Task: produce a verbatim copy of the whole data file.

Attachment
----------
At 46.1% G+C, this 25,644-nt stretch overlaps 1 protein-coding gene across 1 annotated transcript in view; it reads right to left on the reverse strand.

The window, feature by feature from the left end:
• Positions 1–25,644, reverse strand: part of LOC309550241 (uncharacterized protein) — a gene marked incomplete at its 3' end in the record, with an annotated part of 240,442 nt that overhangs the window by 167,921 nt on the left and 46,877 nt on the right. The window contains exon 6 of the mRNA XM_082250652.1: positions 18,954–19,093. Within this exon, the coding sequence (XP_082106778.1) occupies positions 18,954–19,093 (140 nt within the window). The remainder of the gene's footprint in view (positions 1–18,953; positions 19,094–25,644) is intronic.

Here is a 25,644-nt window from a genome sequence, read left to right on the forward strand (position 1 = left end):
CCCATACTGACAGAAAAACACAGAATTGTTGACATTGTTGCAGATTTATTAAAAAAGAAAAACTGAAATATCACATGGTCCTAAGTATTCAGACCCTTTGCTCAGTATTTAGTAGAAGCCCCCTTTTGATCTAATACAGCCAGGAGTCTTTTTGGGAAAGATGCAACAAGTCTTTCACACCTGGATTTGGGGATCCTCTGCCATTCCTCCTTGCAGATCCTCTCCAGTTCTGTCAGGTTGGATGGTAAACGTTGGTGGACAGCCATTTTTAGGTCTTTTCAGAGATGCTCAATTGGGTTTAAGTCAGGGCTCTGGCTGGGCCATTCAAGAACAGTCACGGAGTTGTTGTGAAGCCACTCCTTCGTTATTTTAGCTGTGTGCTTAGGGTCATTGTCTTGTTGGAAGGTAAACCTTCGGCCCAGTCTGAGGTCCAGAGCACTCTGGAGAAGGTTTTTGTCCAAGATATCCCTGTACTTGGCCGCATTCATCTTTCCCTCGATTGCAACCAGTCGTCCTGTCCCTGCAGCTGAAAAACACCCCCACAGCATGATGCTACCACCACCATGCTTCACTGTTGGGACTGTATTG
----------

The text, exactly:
At 46.1% G+C, this 25,644-nt stretch overlaps 1 protein-coding gene across 1 annotated transcript in view; it reads right to left on the reverse strand.

The window, feature by feature from the left end:
• Positions 1–25,644, reverse strand: part of LOC309550241 (uncharacterized protein) — a gene marked incomplete at its 3' end in the record, with an annotated part of 240,442 nt that overhangs the window by 167,921 nt on the left and 46,877 nt on the right. The window contains exon 6 of the mRNA XM_082250652.1: positions 18,954–19,093. Within this exon, the coding sequence (XP_082106778.1) occupies positions 18,954–19,093 (140 nt within the window). The remainder of the gene's footprint in view (positions 1–18,953; positions 19,094–25,644) is intronic.

Here is a 25,644-nt window from a genome sequence, read left to right on the forward strand (position 1 = left end):
CCCATACTGACAGAAAAACACAGAATTGTTGACATTGTTGCAGATTTATTAAAAAAGAAAAACTGAAATATCACATGGTCCTAAGTATTCAGACCCTTTGCTCAGTATTTAGTAGAAGCCCCCTTTTGATCTAATACAGCCAGGAGTCTTTTTGGGAAAGATGCAACAAGTCTTTCACACCTGGATTTGGGGATCCTCTGCCATTCCTCCTTGCAGATCCTCTCCAGTTCTGTCAGGTTGGATGGTAAACGTTGGTGGACAGCCATTTTTAGGTCTTTTCAGAGATGCTCAATTGGGTTTAAGTCAGGGCTCTGGCTGGGCCATTCAAGAACAGTCACGGAGTTGTTGTGAAGCCACTCCTTCGTTATTTTAGCTGTGTGCTTAGGGTCATTGTCTTGTTGGAAGGTAAACCTTCGGCCCAGTCTGAGGTCCAGAGCACTCTGGAGAAGGTTTTTGTCCAAGATATCCCTGTACTTGGCCGCATTCATCTTTCCCTCGATTGCAACCAGTCGTCCTGTCCCTGCAGCTGAAAAACACCCCCACAGCATGATGCTACCACCACCATGCTTCACTGTTGGGACTGTATTG